Infectious disease experts say another pandemic is coming, but there are ways to prepare.
Tom Friedenthe former head of the US National Public Health Agency, the CDC, believes that two years into the epidemic, we have learned on the one hand the biggest lesson about the importance of public health in a hundred years, and on the other hand, we risk entering the cycle of panic and neglect, I wrote. CNN.
The cycle of panic and neglect is usually underinvestment, or insufficient attention being paid to the public health infrastructure and functions needed to prevent, recognize and respond to infectious disease outbreaks.
Another pandemic seems inevitable
Larry Brilliantan epidemiologist and CEO of Pandefense Advisory, an interdisciplinary network of experts involved in pandemic response, believes that we live in a time of epidemics.
According to him, 60 percent of all diseases originate from animals and spread to humans, and in the past 20 years these risks have increased, and it is believed that the risk is increasing more every year.
Mistakes were made but we learned
in life itself conference sad Anthony FauciD., director of the National Institute of Allergy and Infectious Diseases, said that while public health made mistakes during the COVID-19 pandemic, we have learned from experience.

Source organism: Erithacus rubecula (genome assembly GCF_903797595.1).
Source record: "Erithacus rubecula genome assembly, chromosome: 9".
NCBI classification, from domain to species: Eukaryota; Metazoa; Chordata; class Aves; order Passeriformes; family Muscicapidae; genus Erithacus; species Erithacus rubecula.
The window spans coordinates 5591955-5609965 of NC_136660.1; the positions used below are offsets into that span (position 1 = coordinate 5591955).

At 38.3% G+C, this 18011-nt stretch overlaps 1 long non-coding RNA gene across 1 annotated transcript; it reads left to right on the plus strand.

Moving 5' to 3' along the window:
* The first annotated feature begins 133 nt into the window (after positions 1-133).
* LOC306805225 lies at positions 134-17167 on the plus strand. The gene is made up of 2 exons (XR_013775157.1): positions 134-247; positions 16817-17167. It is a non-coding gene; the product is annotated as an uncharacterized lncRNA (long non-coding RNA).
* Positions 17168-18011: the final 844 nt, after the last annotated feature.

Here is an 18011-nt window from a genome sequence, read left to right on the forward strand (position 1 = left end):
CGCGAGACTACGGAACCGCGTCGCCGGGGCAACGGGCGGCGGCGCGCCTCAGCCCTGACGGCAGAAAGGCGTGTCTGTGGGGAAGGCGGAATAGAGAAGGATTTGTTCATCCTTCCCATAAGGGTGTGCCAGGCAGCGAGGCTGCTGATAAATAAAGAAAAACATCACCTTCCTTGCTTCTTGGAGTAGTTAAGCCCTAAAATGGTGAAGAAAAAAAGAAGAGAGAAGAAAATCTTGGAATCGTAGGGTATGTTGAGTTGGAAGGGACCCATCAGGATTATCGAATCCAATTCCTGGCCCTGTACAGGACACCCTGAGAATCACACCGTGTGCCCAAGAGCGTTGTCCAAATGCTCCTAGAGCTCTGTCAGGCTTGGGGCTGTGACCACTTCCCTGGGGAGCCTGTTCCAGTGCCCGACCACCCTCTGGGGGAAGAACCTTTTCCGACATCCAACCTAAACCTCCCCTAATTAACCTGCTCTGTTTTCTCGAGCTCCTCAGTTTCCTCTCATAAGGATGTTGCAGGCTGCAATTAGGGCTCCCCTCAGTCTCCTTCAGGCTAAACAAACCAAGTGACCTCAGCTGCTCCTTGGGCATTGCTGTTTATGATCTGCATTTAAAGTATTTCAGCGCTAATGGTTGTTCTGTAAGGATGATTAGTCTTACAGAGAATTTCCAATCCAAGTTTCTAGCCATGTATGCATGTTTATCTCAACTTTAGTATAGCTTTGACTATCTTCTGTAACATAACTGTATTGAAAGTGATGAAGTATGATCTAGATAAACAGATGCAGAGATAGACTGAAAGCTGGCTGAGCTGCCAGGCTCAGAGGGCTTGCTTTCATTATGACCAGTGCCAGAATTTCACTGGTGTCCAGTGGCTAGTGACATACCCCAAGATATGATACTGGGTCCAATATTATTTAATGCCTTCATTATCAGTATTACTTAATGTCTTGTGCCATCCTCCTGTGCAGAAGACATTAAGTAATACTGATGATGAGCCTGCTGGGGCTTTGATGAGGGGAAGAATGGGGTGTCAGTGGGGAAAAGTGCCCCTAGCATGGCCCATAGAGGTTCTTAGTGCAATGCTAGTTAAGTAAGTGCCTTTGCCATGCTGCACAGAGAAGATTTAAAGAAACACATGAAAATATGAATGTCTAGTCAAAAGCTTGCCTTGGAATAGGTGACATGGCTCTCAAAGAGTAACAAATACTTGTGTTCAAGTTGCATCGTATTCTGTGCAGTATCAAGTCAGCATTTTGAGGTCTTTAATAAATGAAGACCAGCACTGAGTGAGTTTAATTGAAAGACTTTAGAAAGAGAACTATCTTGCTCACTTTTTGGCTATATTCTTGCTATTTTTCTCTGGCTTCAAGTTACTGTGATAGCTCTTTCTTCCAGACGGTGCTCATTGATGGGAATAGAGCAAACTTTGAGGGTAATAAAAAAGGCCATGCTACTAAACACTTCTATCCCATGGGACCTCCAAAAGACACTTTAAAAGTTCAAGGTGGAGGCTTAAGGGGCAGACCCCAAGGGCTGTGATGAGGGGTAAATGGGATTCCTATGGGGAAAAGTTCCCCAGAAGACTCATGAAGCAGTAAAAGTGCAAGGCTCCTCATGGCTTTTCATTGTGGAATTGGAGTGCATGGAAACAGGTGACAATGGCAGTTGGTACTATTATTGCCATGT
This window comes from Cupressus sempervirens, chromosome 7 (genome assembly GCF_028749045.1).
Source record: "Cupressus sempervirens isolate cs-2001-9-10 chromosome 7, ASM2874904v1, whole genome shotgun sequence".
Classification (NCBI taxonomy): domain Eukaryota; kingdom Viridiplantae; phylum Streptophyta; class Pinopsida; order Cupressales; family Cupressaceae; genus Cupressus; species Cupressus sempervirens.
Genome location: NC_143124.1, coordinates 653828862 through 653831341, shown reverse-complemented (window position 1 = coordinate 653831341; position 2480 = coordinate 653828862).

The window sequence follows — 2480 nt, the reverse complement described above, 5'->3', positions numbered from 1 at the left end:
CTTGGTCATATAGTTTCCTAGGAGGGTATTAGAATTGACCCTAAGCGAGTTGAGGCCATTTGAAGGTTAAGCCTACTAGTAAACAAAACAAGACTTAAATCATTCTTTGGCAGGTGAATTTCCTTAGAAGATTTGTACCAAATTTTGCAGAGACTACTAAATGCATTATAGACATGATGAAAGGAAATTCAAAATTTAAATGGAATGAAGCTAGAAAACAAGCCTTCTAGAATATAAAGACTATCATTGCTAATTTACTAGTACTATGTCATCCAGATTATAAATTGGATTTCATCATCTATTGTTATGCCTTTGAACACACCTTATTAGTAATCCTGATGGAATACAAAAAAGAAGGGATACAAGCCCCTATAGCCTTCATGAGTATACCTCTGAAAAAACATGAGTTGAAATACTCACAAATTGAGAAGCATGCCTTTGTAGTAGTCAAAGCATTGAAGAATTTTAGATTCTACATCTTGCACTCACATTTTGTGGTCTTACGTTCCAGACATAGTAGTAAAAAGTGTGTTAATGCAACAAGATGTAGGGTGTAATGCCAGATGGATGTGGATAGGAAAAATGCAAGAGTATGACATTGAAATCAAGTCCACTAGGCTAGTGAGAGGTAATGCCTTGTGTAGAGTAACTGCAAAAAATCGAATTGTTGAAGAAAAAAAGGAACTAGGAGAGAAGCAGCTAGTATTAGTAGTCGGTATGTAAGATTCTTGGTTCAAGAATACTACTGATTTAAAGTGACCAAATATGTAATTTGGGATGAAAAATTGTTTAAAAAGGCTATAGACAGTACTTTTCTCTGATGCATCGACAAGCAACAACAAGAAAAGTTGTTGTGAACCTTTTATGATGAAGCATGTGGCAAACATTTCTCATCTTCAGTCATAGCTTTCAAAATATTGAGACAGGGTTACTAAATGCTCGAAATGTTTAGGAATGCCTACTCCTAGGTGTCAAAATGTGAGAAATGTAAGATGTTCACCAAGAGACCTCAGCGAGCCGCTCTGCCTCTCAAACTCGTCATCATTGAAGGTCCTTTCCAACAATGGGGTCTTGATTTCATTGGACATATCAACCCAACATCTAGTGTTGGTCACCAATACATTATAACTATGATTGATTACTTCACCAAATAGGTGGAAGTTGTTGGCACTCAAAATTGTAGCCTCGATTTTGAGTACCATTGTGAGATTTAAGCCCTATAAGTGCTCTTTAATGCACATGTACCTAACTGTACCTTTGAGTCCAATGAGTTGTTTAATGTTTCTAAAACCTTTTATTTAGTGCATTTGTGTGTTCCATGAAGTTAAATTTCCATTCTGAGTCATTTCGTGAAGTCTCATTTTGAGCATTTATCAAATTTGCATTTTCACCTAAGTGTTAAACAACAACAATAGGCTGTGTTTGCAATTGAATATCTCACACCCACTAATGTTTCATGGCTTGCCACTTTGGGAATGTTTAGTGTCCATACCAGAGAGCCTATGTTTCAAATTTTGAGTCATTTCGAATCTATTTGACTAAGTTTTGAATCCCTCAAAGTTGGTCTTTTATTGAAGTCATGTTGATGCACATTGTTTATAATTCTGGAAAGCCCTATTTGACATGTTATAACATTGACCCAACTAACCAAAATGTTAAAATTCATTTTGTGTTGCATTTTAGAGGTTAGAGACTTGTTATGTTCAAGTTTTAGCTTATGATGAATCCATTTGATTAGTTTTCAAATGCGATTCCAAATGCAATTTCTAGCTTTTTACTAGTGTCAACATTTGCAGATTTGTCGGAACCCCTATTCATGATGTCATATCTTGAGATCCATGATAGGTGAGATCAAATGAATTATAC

“Investing in basic and clinical biomedical research has enabled us, at unparalleled speed, to develop highly effective vaccines,” he told CNN.
He added that we must continue to invest, not only in science, but also in public health infrastructure.
Six things that can help
Tom Frieden said it is not yet clear whether we will use the lessons learned from the ongoing pandemic, but he believes it is necessary to end it, and so that disease outbreaks do not turn into epidemics that take millions of lives.
Much of the preparations to deal with a pandemic has to be done by the health services, but experts in infectious diseases believe that the general public can also play an important role, and here are some things that can help.
- Increase funding for health care.
- Nature protection.
- Act early and fast.
- Improving communication about public health.
- Fighting misinformation.
- Take care.
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